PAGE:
At The Gym My Thoughts Are My Music

Yesterday at the gym I finished a set, put the weights down, looked up, and inadvertently made eye contact with another person who was also working out. I didn’t mean to lock eyes with this guy but he was staring at me as I did my set so naturally when I looked up in his direction our eyes locked. I see this guy every single day as he is also a rec center regular and when I caught his gaze I knew he had something to say. Sure enough he walked right over to me and asked a question:

“Hey man, isn’t it bullshit that they don’t have music playing right now?”

The guy was right. Instead of the 70’s rock hits or the assortment of Pink, Adele, Barenaked Ladies, and Jewel they usually have playing, on this day the place was silent. Instead of responding to his question with a question of my own asking him why he just doesn’t use a personal iPod like 95% of the people I see in the gym, I decided to trail off on my own thoughts…

I don’t use a personal music device at the gym. I don’t pay attention to the music that my workout center decides to push through the speakers. I don’t even realize it when the place is dead silent. When I work out, I don’t have lyrics aiding me as I sweat it out. I don’t have angry rock music screaming in my ears or a David Guetta beat sending energy through my veins. Rather, I just have my thoughts.

When I work out, I do my best thinking. I get into a trance, shut off the people around me, focus, and let my mind go wild as I move weight around and run the track. I definitely feel the physical toll on my body as I perform my workout regimen but it is made bearable because mentally I am always engaged in something interesting. When I work out I come up with my best ideas, look at work issues in a whole new light, come up with most of my blog topics, and evaluate my personal life. For me, music just kind of gets in the way.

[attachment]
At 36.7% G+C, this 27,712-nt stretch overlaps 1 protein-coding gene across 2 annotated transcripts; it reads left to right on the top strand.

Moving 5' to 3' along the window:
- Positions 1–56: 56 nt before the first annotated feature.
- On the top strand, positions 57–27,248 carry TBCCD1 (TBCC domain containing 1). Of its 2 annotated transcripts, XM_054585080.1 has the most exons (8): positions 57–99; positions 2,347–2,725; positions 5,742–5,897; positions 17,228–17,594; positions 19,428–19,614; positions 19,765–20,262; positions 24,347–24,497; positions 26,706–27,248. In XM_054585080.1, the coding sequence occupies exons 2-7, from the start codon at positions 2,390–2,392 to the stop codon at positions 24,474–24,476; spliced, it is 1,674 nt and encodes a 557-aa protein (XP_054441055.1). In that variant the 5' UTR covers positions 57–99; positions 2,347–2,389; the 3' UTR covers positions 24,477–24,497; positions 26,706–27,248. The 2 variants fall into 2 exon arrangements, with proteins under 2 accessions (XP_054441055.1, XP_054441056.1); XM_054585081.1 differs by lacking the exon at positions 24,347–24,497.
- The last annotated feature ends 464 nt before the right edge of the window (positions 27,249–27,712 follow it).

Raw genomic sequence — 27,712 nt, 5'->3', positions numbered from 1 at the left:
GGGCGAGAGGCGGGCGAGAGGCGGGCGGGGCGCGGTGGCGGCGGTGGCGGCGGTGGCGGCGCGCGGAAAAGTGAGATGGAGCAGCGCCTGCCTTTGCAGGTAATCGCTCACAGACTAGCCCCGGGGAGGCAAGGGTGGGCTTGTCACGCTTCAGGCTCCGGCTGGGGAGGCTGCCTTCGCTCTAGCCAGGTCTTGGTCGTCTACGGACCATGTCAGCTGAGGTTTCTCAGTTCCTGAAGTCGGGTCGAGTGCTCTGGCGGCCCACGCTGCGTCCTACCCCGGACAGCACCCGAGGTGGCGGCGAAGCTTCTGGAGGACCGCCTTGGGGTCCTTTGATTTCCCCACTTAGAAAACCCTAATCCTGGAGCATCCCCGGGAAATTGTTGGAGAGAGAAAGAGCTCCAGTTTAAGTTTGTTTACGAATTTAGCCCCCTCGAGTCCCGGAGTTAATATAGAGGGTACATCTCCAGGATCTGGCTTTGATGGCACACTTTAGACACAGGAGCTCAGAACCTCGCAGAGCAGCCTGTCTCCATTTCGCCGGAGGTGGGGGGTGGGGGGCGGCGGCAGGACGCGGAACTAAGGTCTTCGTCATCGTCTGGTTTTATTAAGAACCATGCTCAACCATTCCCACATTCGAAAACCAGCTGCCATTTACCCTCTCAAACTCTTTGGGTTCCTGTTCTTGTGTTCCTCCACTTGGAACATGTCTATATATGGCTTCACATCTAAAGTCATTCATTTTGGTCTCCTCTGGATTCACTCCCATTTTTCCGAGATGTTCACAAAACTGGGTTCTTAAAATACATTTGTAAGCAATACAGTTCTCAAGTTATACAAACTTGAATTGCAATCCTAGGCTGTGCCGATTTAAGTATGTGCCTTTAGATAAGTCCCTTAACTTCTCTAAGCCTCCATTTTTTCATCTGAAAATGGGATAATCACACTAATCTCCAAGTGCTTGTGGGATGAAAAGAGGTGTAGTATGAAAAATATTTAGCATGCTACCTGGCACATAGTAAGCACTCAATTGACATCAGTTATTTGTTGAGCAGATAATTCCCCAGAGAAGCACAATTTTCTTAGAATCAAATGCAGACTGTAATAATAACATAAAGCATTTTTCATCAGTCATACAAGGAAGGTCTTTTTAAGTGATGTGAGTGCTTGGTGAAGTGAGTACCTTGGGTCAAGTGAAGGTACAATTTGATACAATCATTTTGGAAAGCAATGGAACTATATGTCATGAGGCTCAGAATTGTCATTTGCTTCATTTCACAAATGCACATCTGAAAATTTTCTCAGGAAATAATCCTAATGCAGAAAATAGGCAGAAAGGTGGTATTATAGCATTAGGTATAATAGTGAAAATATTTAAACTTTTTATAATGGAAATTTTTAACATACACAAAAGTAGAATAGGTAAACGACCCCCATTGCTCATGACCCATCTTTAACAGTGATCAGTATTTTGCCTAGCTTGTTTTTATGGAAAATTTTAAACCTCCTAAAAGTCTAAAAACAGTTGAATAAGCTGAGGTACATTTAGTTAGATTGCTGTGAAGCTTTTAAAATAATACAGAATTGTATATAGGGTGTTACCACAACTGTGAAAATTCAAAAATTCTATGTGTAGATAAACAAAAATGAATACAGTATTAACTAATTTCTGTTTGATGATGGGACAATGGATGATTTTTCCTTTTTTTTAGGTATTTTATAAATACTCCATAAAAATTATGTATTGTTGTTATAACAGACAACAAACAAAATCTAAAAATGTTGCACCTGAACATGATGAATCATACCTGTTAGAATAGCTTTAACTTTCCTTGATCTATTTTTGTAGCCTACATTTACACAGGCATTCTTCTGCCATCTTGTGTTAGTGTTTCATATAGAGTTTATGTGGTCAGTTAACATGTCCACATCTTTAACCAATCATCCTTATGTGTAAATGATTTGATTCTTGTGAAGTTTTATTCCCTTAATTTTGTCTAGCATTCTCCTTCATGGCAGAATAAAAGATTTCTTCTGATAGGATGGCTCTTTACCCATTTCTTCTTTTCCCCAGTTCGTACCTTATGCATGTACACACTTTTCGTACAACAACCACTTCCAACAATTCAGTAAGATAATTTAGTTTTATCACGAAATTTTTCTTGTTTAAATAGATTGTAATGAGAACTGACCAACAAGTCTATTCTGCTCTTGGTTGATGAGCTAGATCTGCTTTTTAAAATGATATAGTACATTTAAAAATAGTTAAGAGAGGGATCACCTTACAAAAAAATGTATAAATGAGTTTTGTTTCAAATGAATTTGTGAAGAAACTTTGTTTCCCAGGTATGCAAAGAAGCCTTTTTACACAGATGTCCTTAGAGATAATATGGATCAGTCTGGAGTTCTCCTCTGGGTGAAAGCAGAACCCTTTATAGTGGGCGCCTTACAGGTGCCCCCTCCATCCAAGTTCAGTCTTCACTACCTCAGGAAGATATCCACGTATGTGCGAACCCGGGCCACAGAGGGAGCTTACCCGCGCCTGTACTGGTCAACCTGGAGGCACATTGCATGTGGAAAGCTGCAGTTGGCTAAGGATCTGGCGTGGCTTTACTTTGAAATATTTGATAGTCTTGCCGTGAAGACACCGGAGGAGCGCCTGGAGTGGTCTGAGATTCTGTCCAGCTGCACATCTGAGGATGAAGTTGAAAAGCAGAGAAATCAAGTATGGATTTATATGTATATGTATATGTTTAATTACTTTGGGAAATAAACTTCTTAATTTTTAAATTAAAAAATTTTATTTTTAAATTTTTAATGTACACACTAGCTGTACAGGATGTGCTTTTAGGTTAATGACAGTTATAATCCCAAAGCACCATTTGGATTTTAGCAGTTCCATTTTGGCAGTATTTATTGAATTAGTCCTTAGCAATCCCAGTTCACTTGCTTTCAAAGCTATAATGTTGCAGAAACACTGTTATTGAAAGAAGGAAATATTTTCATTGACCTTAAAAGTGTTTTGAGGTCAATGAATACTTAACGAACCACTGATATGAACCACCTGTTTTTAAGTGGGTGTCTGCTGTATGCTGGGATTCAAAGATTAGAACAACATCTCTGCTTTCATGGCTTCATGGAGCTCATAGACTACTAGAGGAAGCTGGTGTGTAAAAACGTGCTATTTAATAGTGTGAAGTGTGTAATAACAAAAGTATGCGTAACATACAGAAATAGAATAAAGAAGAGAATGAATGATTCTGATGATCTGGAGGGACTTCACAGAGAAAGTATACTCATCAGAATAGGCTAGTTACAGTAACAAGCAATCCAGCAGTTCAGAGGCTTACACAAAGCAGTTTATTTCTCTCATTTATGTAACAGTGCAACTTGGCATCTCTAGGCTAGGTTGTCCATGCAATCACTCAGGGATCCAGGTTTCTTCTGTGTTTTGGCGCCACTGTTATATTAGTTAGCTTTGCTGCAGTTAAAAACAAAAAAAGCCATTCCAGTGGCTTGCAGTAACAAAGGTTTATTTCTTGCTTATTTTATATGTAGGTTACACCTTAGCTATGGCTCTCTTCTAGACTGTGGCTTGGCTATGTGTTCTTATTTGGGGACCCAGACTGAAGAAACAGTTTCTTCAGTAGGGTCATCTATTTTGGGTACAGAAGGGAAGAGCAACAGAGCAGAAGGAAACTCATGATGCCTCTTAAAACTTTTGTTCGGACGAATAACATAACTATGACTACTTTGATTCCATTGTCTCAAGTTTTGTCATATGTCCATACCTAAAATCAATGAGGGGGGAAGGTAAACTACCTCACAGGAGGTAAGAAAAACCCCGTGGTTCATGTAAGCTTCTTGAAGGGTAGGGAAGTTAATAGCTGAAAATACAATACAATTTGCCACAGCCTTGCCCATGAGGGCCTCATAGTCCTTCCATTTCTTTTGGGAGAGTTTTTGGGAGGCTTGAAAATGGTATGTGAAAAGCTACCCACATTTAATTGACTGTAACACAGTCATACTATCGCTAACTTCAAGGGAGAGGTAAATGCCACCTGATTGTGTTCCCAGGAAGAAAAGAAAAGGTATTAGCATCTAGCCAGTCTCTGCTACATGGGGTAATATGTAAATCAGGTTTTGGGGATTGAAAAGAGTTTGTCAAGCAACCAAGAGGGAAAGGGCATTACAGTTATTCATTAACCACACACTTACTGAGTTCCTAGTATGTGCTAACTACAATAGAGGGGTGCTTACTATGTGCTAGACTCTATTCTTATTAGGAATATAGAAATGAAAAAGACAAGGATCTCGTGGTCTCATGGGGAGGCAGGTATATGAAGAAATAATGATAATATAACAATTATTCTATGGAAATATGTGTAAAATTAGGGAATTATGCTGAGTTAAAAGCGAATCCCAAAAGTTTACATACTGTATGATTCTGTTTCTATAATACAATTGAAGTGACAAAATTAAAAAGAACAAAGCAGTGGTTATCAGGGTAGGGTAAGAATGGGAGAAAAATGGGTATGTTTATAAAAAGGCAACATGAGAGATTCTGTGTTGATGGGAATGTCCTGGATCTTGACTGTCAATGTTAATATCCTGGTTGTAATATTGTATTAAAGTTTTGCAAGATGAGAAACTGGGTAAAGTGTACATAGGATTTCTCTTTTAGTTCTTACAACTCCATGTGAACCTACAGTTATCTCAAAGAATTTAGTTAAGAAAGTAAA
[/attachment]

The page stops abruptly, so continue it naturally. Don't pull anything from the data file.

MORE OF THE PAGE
Not that I don’t understand the value music can have on a good lifting session. In high school we routinely blared loud, obnoxious music during our zero hour weights class. I can admit that it got my adrenaline pumping a notch or two more and may have helped me add a few pounds to my maxes. I know our athletes at Montana like strong, beat dropping music during their workouts, I hear it each time I am within 500 feet of the athletic performance center. Seeing some of the big marks they have hit, obviously it is helping them too. But I am just past that point now.

I no longer need to lift heavy weights and max out every other week. Instead of lifting for numbers, I lift for myself. I lift for the body I want and at the pace I want. Because of this, I find music unnecessary. I just need my state of mind and I am ready to tackle my workout.

During my workout I argue with myself, bring myself down, lift myself up, and just dig deep. I am in continual dialogue with myself and it takes me through the whole duration of my physical activity. I definitely play a game of tug-of-war internally, but by the time I finish my workout and the endorphins are flowing I usually always feel that I have not only succeeded physically but mentally as well.

For someone like myself who is in charge of using music to amp up 26,000 people to ecstatic levels, you would think that I would depend on it for every facet of my life. But I don’t. In one of the most accepted avenues to use music as a motivator (the gym) I have the volume muted. I covet the time I have to really examine myself while working out and I don’t need music to get in the way…

Although the explanation probably took you a little longer to read, it actually only took me one second to give the guy his answer about the lack of the music. Not wanting to get in a long discussion with the guy, I gave him the easy answer so I could get back to my thoughts:

“Yeah man, it totally sucks.”

Don’t Blink.

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